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Merlot Wines

Merlot is perhaps the most underappreciated of the classic French red varieties. While everyone accepts that the wines of Saint Emilion and Pomerol ar...

Merlot is perhaps the most underappreciated of the classic French red varieties. While everyone accepts that the wines of Saint Emilion and Pomerol are some of the finest wines in the world, it remains very difficult to tempt red wine drinkers into great examples from the USA, Chile, New Zealand and Australia. Somehow the much-maligned Merlot still remains in the shadow of Cabernet Sauvignon, though it can be just as good.

Merlot is a full-bodied red wine that can show the perfume of Pinot Noir and fleshy palate of Grenache combined with the powerful blackberry and blackcurrant fruits in Cabernet. However, it is on the palate where Merlot really shines - rich, powerful and supple with silky tannins. While it does not have the brutish power of Cabernet Sauvignon, it is often far more approachable. Or as Jancis Robinson calls it "Cabernet without the pain." Indeed, Merlot makes an excellent companion for Cabernet, filling its austere structure with plummy generosity, and creating truly wonderful Cab Merlot blends.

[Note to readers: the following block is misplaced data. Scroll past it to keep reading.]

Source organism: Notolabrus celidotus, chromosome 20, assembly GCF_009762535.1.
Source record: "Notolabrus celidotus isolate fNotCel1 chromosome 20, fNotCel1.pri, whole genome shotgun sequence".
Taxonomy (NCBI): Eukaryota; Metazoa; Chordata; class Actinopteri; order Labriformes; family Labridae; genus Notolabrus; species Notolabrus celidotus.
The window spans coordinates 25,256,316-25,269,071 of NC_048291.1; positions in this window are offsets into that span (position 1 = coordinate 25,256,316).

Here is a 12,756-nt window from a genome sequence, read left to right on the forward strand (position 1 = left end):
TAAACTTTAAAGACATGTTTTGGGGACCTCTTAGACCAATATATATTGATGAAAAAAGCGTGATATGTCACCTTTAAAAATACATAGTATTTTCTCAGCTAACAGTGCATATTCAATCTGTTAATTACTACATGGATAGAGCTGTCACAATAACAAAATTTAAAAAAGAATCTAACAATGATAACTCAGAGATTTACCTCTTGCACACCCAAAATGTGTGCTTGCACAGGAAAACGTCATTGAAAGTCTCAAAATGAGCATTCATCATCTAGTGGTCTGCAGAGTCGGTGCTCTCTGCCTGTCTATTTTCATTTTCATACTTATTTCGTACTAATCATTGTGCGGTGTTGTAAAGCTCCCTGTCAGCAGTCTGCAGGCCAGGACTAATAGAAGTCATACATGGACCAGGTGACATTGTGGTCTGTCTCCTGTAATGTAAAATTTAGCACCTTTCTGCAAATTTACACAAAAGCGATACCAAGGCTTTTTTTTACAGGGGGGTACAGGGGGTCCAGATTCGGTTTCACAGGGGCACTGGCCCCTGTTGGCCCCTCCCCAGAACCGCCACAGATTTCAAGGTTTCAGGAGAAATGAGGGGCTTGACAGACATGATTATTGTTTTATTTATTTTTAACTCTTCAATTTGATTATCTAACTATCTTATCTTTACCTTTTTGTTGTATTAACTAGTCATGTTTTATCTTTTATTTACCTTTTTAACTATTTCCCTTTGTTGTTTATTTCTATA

There are many excellent regions for Merlot around the world, the best of which have temperate climates such as Bordeaux. Here, the appellations of Saint Emilion and Pomerol have made Merlot king, and produce subtle and elegant wines with superb tannin structure and the ability to age well in the cellar.

The United States has also made a name for itself with Merlot, although here it is produced in a more fruit forward style. American Merlot radiates with luscious dark fruits and herbal elements in the background. New Zealand too, particularly Hawke’s Bay, is another area where Merlot does well. New Zealand Merlot can be remarkably Bordeaux like in its elegance and subtlety. For Australian regions, the best examples are found around our Southern coastline in classic Cabernet regions such as Margaret River, Coonawarra and the Yarra Valley.

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